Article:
By K W Warburton, The Reluctant Spoonie
In 2015, I developed an incurable illness and was pulled kicking and screaming into the world of disability overnight. I didn’t know it at the time, but I needed a role model to help me navigate this new world and accept my new disability. Enter Daredevil, a blind vigilante superhero with a proper job as a lawyer and a best friend.
Read my thoughts on Girl, Interrupted here
I first discovered Marvel’s Daredevil through the Netflix show and subsequently bought all the comics. Similarly, I had been thrust into the world of disability overnight, without the aid of radioactive waste, of course.
Good representation of disability in mainstream TV shows, films and books are few and far between. Unfortunately, they usually follow the ‘pity the disabled person’ narrative which is outdated and harmful to disabled people.
Daredevil is a blind vigilante superhero whose powers include enhanced senses such as echolocation. He uses to his advantage by plunging his enemies into darkness before taking them out. He was trained in martial arts by his mentor, Stick from a young age after acquiring his powers.
Jobs and friendships as a disabled person
Daredevil’s alter ego, Matt Murdock, Daredevil has a normal job as a lawyer and a degree-level education. Two things that all disabled people know are hard to come by. We see Matt using braille in the show and comics, a very basic accommodation that allows him to study and do his job, but in reality, must have been very difficult to organise.
“He is not happy, but he is busy and that’s close enough.”Daredevil: The Man Without Fear #4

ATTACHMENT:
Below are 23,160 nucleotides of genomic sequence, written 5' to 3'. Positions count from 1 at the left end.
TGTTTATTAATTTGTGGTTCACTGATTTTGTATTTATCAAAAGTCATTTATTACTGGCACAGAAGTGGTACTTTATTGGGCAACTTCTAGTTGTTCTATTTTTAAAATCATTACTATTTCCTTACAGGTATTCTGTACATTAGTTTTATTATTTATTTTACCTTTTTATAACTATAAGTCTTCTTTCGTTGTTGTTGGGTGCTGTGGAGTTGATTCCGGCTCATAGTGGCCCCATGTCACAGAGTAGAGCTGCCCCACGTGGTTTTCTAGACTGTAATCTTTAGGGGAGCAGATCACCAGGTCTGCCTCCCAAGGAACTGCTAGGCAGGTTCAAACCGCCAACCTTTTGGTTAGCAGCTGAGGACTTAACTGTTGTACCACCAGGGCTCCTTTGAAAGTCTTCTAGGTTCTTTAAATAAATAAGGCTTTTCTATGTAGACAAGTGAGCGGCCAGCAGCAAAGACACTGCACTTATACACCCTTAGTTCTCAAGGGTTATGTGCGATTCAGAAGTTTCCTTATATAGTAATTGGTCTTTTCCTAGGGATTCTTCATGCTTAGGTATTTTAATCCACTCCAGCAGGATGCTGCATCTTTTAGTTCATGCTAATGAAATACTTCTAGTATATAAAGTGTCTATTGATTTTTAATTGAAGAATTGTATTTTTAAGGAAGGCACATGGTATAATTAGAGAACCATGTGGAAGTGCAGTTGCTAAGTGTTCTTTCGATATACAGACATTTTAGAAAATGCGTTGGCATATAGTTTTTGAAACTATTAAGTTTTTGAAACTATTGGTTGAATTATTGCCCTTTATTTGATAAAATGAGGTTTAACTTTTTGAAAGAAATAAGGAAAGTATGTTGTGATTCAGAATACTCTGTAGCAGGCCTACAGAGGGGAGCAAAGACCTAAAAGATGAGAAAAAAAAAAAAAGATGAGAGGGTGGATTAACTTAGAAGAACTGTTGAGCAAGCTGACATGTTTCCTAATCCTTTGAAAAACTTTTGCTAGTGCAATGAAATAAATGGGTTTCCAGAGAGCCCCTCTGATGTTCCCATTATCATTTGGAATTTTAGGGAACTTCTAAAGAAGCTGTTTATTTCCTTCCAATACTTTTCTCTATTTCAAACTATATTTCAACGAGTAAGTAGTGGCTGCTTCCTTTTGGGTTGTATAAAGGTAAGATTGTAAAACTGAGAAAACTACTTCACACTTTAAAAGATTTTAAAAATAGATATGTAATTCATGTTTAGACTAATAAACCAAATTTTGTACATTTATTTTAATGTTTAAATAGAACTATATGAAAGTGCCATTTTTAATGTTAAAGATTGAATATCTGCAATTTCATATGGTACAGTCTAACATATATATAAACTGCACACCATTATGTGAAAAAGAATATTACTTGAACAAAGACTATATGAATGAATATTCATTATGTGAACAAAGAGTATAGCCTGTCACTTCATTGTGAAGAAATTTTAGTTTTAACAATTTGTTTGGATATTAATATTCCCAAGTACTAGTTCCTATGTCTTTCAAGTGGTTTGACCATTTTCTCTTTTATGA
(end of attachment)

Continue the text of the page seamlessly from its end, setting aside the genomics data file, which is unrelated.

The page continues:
There is a darkness to the show and the comics, especially with the origin story. Those of us who developed our disability suddenly after living a non-disabled life with be familiar with the anguish that young Matt feels after his run-in with radioactive waste. Additionally, people treat him differently now that he is blind even though he is quite able to do things himself.
Read my thoughts on Me Before You here
There is also some comedy which comes in the form of Foggy Nelson, Matt’s friend from law school (a superhero with a best friend, that’s not going to end badly at all…). This is shown frequently in the TV show and comics. It is rare to see a disabled character with a friend who isn’t also their carer.
Accepting my disability
Disability acceptance takes time and there is little support available for young people who acquire a disability later in life. Reading the Daredevil comics taught me that having a disability is not something to be pitied or feared.
I know what I am … who I am … and I’m not afraid!Daredevil: Reborn Vol 11
Why we need to cast more disabled actors
The Netflix adaptation of the Daredevil comics is one of my favourite shows and brought the character to a wider audience. However, I’m sure that there is a talented actor with a visual impairment out there who could have taken on the role of Daredevil. For a true representation, not only do we need to see more disabled characters out there, but we also need them to be played by actors with the same disability.